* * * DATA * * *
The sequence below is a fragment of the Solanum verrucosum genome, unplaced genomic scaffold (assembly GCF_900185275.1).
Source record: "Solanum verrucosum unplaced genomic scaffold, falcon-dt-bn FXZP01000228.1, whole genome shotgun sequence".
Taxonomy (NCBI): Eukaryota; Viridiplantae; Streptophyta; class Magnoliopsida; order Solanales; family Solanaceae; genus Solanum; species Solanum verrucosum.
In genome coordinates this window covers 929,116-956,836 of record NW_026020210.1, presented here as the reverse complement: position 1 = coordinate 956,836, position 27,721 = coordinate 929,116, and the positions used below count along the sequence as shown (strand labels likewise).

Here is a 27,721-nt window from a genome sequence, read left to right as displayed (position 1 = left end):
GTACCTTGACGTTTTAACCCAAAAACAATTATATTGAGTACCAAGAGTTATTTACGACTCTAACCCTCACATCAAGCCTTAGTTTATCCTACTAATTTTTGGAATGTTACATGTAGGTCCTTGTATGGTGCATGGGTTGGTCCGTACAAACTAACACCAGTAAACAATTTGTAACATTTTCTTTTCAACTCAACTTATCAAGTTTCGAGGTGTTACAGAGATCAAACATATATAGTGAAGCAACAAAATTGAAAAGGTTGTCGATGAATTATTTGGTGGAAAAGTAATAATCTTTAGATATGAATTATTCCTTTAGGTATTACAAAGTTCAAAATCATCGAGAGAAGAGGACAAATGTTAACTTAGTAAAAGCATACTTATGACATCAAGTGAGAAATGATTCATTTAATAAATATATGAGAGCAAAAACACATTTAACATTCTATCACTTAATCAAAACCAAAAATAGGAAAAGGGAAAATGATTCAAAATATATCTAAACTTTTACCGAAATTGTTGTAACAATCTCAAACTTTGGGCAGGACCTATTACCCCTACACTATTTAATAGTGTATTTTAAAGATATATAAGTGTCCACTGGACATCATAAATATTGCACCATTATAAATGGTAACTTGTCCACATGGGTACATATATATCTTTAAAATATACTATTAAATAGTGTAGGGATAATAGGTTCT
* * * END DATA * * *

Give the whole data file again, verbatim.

The sequence below is a fragment of the Solanum verrucosum genome, unplaced genomic scaffold (assembly GCF_900185275.1).
Source record: "Solanum verrucosum unplaced genomic scaffold, falcon-dt-bn FXZP01000228.1, whole genome shotgun sequence".
Taxonomy (NCBI): Eukaryota; Viridiplantae; Streptophyta; class Magnoliopsida; order Solanales; family Solanaceae; genus Solanum; species Solanum verrucosum.
In genome coordinates this window covers 929,116-956,836 of record NW_026020210.1, presented here as the reverse complement: position 1 = coordinate 956,836, position 27,721 = coordinate 929,116, and the positions used below count along the sequence as shown (strand labels likewise).

Here is a 27,721-nt window from a genome sequence, read left to right as displayed (position 1 = left end):
GTACCTTGACGTTTTAACCCAAAAACAATTATATTGAGTACCAAGAGTTATTTACGACTCTAACCCTCACATCAAGCCTTAGTTTATCCTACTAATTTTTGGAATGTTACATGTAGGTCCTTGTATGGTGCATGGGTTGGTCCGTACAAACTAACACCAGTAAACAATTTGTAACATTTTCTTTTCAACTCAACTTATCAAGTTTCGAGGTGTTACAGAGATCAAACATATATAGTGAAGCAACAAAATTGAAAAGGTTGTCGATGAATTATTTGGTGGAAAAGTAATAATCTTTAGATATGAATTATTCCTTTAGGTATTACAAAGTTCAAAATCATCGAGAGAAGAGGACAAATGTTAACTTAGTAAAAGCATACTTATGACATCAAGTGAGAAATGATTCATTTAATAAATATATGAGAGCAAAAACACATTTAACATTCTATCACTTAATCAAAACCAAAAATAGGAAAAGGGAAAATGATTCAAAATATATCTAAACTTTTACCGAAATTGTTGTAACAATCTCAAACTTTGGGCAGGACCTATTACCCCTACACTATTTAATAGTGTATTTTAAAGATATATAAGTGTCCACTGGACATCATAAATATTGCACCATTATAAATGGTAACTTGTCCACATGGGTACATATATATCTTTAAAATATACTATTAAATAGTGTAGGGATAATAGGTTCT